Triumph’s far-East hybrid-swansong receives the Longer Read treatment.
It is possible to argue that despite a track record of producing frequently ground-breaking, if sometimes ill-judged and inadequately realised car designs, the various iterative companies that eventually became the Austin Rover Group enjoyed greater commercial success (and profit) from producing vehicles of a more conservative technical composition.
Equally debatable is the notion that successful carmakers rarely fall prey to over-estimating the intelligence or discernment of their customer base, and certainly in BMC/BLMC/BL/ARG’s case, a case could be made that in doing just that, they were in fact acting against their own best interests.
But that is not to suggest that the subject of today’s reconsideration was necessarily a regressive design. In fact, its technical basis was more closely aligned with Austin Rover’s more rationalist mindset. Nevertheless, if indeed the Acclaim could be said to have offered anything by way of surprise, it was in the arena of finish, performance and durability; the Triumph being somewhat unique in costing Austin Rover the least in warranty claims of any ARG car programme.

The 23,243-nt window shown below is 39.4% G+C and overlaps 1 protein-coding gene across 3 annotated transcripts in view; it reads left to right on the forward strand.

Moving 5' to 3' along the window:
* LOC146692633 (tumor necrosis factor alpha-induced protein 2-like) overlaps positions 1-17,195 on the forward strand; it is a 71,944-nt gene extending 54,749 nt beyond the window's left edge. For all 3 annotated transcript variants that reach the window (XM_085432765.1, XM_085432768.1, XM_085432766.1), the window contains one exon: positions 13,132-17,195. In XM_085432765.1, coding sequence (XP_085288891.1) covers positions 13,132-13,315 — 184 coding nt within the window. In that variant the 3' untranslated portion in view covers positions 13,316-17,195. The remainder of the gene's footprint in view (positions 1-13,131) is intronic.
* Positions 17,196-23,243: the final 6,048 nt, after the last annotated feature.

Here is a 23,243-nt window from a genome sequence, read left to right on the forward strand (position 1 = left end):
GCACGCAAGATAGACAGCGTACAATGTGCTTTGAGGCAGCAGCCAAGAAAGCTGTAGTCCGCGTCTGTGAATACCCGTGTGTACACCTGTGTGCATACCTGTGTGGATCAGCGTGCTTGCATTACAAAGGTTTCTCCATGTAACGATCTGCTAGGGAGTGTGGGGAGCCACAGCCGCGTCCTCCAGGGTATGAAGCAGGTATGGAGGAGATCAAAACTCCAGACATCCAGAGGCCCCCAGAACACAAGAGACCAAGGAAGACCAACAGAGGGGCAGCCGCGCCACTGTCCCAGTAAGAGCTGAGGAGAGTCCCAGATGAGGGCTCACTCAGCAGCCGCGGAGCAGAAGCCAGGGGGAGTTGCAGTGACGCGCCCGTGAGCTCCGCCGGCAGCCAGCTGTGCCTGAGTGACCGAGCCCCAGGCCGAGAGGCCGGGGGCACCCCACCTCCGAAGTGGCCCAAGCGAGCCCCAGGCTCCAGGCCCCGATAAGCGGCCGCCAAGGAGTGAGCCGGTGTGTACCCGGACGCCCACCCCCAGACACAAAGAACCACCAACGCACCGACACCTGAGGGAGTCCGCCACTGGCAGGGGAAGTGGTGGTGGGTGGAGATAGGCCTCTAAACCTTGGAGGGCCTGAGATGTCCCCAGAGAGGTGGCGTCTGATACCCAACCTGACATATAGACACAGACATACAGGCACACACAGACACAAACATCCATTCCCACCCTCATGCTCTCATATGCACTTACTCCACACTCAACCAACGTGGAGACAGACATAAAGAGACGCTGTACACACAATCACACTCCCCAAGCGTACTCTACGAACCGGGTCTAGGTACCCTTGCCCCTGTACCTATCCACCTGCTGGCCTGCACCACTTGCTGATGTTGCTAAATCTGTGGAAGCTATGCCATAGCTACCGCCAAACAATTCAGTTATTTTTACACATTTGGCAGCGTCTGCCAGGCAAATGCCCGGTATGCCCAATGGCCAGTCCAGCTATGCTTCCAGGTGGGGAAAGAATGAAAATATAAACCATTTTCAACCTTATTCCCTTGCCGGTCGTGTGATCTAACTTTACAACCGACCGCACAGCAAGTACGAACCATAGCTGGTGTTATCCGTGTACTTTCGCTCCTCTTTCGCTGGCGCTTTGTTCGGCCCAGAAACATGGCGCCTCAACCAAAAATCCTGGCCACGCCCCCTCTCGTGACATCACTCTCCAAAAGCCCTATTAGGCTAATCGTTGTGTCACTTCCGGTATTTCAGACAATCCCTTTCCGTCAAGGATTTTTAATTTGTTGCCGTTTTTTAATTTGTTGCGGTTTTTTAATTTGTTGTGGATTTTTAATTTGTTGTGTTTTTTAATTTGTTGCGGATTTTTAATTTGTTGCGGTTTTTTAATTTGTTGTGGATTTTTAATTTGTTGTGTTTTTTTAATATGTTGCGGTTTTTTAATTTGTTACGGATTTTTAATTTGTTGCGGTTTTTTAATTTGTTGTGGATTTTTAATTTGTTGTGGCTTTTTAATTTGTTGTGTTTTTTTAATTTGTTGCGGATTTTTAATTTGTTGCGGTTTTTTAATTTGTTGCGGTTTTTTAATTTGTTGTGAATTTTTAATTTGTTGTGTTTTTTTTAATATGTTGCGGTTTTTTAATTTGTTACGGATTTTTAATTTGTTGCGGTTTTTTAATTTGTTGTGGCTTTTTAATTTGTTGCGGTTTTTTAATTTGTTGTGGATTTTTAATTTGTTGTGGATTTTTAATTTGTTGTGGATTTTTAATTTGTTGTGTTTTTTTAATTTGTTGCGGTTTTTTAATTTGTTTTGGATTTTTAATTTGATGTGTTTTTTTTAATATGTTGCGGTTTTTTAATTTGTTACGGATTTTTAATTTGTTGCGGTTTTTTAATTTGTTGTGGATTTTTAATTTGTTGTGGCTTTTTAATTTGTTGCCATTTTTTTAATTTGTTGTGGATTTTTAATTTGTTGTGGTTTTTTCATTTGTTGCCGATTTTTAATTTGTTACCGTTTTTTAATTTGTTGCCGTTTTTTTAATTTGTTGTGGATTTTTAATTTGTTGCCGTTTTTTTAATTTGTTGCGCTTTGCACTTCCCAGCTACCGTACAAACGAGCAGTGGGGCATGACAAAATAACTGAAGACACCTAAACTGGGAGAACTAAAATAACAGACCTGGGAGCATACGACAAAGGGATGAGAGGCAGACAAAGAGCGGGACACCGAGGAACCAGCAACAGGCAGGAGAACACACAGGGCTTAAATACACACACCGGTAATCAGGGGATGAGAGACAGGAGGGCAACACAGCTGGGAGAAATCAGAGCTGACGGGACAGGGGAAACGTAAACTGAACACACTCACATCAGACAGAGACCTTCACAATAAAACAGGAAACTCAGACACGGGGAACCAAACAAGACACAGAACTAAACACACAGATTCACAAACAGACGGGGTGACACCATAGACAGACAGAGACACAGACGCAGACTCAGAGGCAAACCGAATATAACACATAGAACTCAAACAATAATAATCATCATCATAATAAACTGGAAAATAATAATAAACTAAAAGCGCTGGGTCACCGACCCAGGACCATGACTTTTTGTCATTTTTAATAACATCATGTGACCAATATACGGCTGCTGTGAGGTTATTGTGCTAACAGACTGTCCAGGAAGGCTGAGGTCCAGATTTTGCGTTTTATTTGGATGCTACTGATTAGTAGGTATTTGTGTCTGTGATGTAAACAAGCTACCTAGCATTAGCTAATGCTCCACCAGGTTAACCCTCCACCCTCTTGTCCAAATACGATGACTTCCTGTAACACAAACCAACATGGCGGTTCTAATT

British Leyland had entered the 1980s with hopes pinned upon a slimmer, less technically dense range of model lines, targeted squarely at the centre of their relative markets – a move which was in no small way informed by a Conservative UK government ideologically opposed to underwriting the huge costs of investing in car manufacture and design. The upshot being that a little had to be stretched an awfully long way.
Today’s subject was one outcome of this state of contraction and would prove to be perhaps its most far-reaching, not simply for UK car manufacture, but for the wider European industry. And while the Acclaim was a vehicle of considerably more merit than the Morris Ital it partially supplanted in the BL range, like its antediluvian predecessor, it proved a solid commercial success, earning the troubled carmaker profits their more expensively in-house developed siblings proved unable to deliver.
But in addition to its significance to the narrative of UK car manufacture, the Bounty’s backstory remains a fascinating document of a car business in the throes of fundamental, irreversible change. First published on Driven to Write in 2018, SV Robinson’s Acclaimed magnum opus is now available to read in its entirety as part of our Longer Read portfolio.